Climate

Snowball’s Chance: James Inhofe, Meet The Press, And The Climate Debate

CREDIT: Comedy Central

Sen. James Inhofe (R-OK) brought a snowball onto the Senate floor to disprove global warming last Thursday. In the climate world, this was the viral equivalent of the seemingly gold-and-white dress that was actually black and blue. Except instead of dividing the world into two camps, the snowball brought universal ridicule to the chair of the Senate Environment and Public Works committee. Cue Jon Stewart.

Even Republicans were horrified. “The weather is changing…. It’s terrible for the Republican Party to look like we can’t acknowledge reality,” said Nicolle Wallace, former George W. Bush communications chief and senior adviser for the McCain–Palin campaign. “But it is moronic to throw snow in the Capitol and say, I don’t know, I don’t think anything is changing.”

Actually, the ridicule of Inhofe was not universal on TV — and I’m not just referring to Fox News. Chuck Todd of NBC’s Meet The Press thought it was a “fun moment.” He teased his audience at the start of the show with an Inhofe clip, commenting (transcript here), “Proof that global warming is a hoax? Or just another example of show-and-tell Capitol Hill style.” Yes, those are the only two choices.

Todd introduced the clip of Inhofe’s moronic moment, “Senator Jim Inhofe used a fun little prop to make his point, apparently, on global warming, claiming it was a hoax this week.” Then, after playing it, he said, “Now, I’m not going to use that to get into a climate change debate.”

Seriously. We wouldn’t want a discussion of the actual science behind the gravest threat facing the audience to get in the way of some levity. Especially because “we lost Leonard Nimoy this week.” Irony can be so ironic: Nimoy’s iconic character, science officer Spock, would hardly appreciate the joke of dismissing overwhelming scientific evidence with an inane and irrelevant prop.

Meet the Press, “by endorsing a display of pure ignorance about an urgent issue of public policy as a ‘fun’ prank, cedes the last shred of its credibility,” Michael Hiltzik writes in the L.A. Times. “Ridiculing or minimizing climate change as a topic only wonks care about — or conniving with our least-informed political leaders to do so — is an abandonment of every principle ‘Meet the Press’ should stand for.”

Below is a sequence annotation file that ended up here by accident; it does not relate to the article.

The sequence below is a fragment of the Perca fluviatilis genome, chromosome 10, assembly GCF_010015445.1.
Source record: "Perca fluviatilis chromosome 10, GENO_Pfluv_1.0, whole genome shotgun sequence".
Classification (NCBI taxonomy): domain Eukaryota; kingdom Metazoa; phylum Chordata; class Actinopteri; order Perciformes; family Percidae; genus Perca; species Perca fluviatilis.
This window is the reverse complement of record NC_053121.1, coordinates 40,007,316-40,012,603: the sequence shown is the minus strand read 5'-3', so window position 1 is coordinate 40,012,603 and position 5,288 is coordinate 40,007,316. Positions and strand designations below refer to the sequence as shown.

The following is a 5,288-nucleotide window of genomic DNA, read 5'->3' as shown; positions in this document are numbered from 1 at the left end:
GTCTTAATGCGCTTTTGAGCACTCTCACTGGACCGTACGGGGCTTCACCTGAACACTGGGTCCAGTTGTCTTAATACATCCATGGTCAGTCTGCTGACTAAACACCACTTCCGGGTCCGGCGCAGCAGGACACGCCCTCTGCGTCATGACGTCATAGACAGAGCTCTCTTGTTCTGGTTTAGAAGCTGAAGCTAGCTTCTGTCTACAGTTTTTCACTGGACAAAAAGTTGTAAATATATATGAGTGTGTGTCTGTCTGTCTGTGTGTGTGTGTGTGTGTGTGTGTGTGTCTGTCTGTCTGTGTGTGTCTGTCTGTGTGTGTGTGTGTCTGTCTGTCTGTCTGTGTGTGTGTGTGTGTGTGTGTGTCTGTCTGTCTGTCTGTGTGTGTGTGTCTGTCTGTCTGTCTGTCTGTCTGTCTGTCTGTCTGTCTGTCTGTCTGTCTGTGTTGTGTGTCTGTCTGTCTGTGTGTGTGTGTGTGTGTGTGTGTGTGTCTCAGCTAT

And that brings me to The New Republic’s take, “Climate Denier James Inhofe Is a Godsend to Democrats in 2016.” They argue:

So every time the environmental chairman stands on the Senate floor, armed with props and delivering wacky speeches, he damages the GOP’s reputation as a whole….

If Inhofe keeps this act up, his colleagues with designs on the White House will have to decide whether to embrace or renounce him.

This might be true in a more rational world — say, Spock’s Vulcan. But for Inhofe to harm conservatives, we would need to have a media (and intelligentsia) who actually understood the existential nature of the climate threat — and we would need to have coherent and effective messaging by progressives (and environmentalists and scientists). We don’t have either.

Indeed, in the absence of a national media willing to consistently and loudly call balls and strikes — or call Inhofe’s snowball a moronic strike against reason — what Inhofe does won’t move the needle any more than it has in the past. For climate science deniers with designs on the White House to be held accountable for their views (or Inhofe’s), we’d need a media that actually pursues the question of climate change with the candidates on a routine basis, including national debates. So far, there’s been a snowball’s chance in hell of that happening — literally, in the case of Fox News.

And while progressive messaging on climate change is improving, slowly, it pales in comparison to either the sophistication or the scale of the messaging by the deniers.

As for scale, let’s remember that the multi-billionaire Koch brothers are planning to spend a staggering $889 million in the 2016 election cycle. You can manufacture a lot of doubt and blow a lot of smoke for that kind of money. Speaking of which, do catch the movie version of “Merchants of Doubt,” if you have any doubts left about … the effectiveness of the merchants of doubt.

The climate fight is winnable — but the win won’t come by waiting for the moronic nature of denial to suddenly become self-evident to all.